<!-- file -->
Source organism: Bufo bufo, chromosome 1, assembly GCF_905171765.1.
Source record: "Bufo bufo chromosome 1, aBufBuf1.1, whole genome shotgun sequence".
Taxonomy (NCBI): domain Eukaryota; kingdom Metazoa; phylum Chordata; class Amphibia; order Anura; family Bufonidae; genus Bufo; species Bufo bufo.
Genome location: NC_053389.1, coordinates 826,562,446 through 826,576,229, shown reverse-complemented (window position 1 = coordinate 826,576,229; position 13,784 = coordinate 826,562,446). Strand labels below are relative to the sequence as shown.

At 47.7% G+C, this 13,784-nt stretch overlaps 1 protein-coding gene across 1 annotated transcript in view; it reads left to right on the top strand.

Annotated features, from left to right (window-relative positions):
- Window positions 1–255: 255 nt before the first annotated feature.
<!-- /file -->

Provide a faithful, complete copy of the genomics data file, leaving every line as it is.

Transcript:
Source organism: Bufo bufo, chromosome 1, assembly GCF_905171765.1.
Source record: "Bufo bufo chromosome 1, aBufBuf1.1, whole genome shotgun sequence".
Taxonomy (NCBI): domain Eukaryota; kingdom Metazoa; phylum Chordata; class Amphibia; order Anura; family Bufonidae; genus Bufo; species Bufo bufo.
Genome location: NC_053389.1, coordinates 826,562,446 through 826,576,229, shown reverse-complemented (window position 1 = coordinate 826,576,229; position 13,784 = coordinate 826,562,446). Strand labels below are relative to the sequence as shown.

At 47.7% G+C, this 13,784-nt stretch overlaps 1 protein-coding gene across 1 annotated transcript in view; it reads left to right on the top strand.

Annotated features, from left to right (window-relative positions):
- Window positions 1–255: 255 nt before the first annotated feature.